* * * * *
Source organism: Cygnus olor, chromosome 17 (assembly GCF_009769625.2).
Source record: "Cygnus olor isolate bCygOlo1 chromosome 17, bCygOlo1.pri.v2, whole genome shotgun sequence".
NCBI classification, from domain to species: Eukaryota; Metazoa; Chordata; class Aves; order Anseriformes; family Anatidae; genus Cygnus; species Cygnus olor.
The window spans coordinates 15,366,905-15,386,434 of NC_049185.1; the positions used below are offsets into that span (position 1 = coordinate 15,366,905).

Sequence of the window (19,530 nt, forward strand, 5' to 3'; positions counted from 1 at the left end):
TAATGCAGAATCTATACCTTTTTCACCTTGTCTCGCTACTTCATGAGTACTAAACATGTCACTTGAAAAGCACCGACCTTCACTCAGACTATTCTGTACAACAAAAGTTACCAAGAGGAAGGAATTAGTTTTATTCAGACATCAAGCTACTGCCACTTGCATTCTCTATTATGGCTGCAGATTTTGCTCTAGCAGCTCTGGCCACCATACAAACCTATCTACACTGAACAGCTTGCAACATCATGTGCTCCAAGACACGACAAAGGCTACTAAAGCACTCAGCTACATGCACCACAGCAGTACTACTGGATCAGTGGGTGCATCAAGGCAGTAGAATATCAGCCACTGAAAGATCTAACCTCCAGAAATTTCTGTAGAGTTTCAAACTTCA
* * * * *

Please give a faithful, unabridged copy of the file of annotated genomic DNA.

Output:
Source organism: Cygnus olor, chromosome 17 (assembly GCF_009769625.2).
Source record: "Cygnus olor isolate bCygOlo1 chromosome 17, bCygOlo1.pri.v2, whole genome shotgun sequence".
NCBI classification, from domain to species: Eukaryota; Metazoa; Chordata; class Aves; order Anseriformes; family Anatidae; genus Cygnus; species Cygnus olor.
The window spans coordinates 15,366,905-15,386,434 of NC_049185.1; the positions used below are offsets into that span (position 1 = coordinate 15,366,905).

Sequence of the window (19,530 nt, forward strand, 5' to 3'; positions counted from 1 at the left end):
TAATGCAGAATCTATACCTTTTTCACCTTGTCTCGCTACTTCATGAGTACTAAACATGTCACTTGAAAAGCACCGACCTTCACTCAGACTATTCTGTACAACAAAAGTTACCAAGAGGAAGGAATTAGTTTTATTCAGACATCAAGCTACTGCCACTTGCATTCTCTATTATGGCTGCAGATTTTGCTCTAGCAGCTCTGGCCACCATACAAACCTATCTACACTGAACAGCTTGCAACATCATGTGCTCCAAGACACGACAAAGGCTACTAAAGCACTCAGCTACATGCACCACAGCAGTACTACTGGATCAGTGGGTGCATCAAGGCAGTAGAATATCAGCCACTGAAAGATCTAACCTCCAGAAATTTCTGTAGAGTTTCAAACTTCA